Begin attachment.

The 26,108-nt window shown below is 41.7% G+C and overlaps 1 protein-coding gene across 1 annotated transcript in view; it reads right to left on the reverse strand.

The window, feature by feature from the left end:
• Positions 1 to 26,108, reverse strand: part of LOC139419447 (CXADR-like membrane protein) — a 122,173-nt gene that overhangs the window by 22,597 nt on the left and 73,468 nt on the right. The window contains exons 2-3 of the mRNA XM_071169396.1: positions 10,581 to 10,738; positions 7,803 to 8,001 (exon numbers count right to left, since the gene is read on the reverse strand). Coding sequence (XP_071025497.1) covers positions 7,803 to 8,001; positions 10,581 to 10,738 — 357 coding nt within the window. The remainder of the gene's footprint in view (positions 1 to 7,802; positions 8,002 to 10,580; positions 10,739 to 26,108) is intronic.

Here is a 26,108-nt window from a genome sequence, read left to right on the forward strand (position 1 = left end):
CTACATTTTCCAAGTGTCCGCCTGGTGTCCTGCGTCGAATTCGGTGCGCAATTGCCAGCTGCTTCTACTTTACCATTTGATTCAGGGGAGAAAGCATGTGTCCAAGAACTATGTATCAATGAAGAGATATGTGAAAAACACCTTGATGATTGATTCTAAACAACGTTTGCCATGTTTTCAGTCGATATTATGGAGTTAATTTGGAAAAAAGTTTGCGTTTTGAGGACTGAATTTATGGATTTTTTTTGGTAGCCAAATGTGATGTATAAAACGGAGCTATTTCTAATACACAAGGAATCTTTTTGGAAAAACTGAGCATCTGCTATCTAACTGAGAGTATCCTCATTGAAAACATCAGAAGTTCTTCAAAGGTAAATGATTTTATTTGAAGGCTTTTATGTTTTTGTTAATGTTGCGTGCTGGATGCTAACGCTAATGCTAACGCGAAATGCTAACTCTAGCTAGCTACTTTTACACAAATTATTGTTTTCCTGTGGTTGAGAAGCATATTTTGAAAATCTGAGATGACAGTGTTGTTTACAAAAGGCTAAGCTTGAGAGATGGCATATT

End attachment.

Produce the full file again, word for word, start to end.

The 26,108-nt window shown below is 41.7% G+C and overlaps 1 protein-coding gene across 1 annotated transcript in view; it reads right to left on the reverse strand.

The window, feature by feature from the left end:
• Positions 1 to 26,108, reverse strand: part of LOC139419447 (CXADR-like membrane protein) — a 122,173-nt gene that overhangs the window by 22,597 nt on the left and 73,468 nt on the right. The window contains exons 2-3 of the mRNA XM_071169396.1: positions 10,581 to 10,738; positions 7,803 to 8,001 (exon numbers count right to left, since the gene is read on the reverse strand). Coding sequence (XP_071025497.1) covers positions 7,803 to 8,001; positions 10,581 to 10,738 — 357 coding nt within the window. The remainder of the gene's footprint in view (positions 1 to 7,802; positions 8,002 to 10,580; positions 10,739 to 26,108) is intronic.

Here is a 26,108-nt window from a genome sequence, read left to right on the forward strand (position 1 = left end):
CTACATTTTCCAAGTGTCCGCCTGGTGTCCTGCGTCGAATTCGGTGCGCAATTGCCAGCTGCTTCTACTTTACCATTTGATTCAGGGGAGAAAGCATGTGTCCAAGAACTATGTATCAATGAAGAGATATGTGAAAAACACCTTGATGATTGATTCTAAACAACGTTTGCCATGTTTTCAGTCGATATTATGGAGTTAATTTGGAAAAAAGTTTGCGTTTTGAGGACTGAATTTATGGATTTTTTTTGGTAGCCAAATGTGATGTATAAAACGGAGCTATTTCTAATACACAAGGAATCTTTTTGGAAAAACTGAGCATCTGCTATCTAACTGAGAGTATCCTCATTGAAAACATCAGAAGTTCTTCAAAGGTAAATGATTTTATTTGAAGGCTTTTATGTTTTTGTTAATGTTGCGTGCTGGATGCTAACGCTAATGCTAACGCGAAATGCTAACTCTAGCTAGCTACTTTTACACAAATTATTGTTTTCCTGTGGTTGAGAAGCATATTTTGAAAATCTGAGATGACAGTGTTGTTTACAAAAGGCTAAGCTTGAGAGATGGCATATT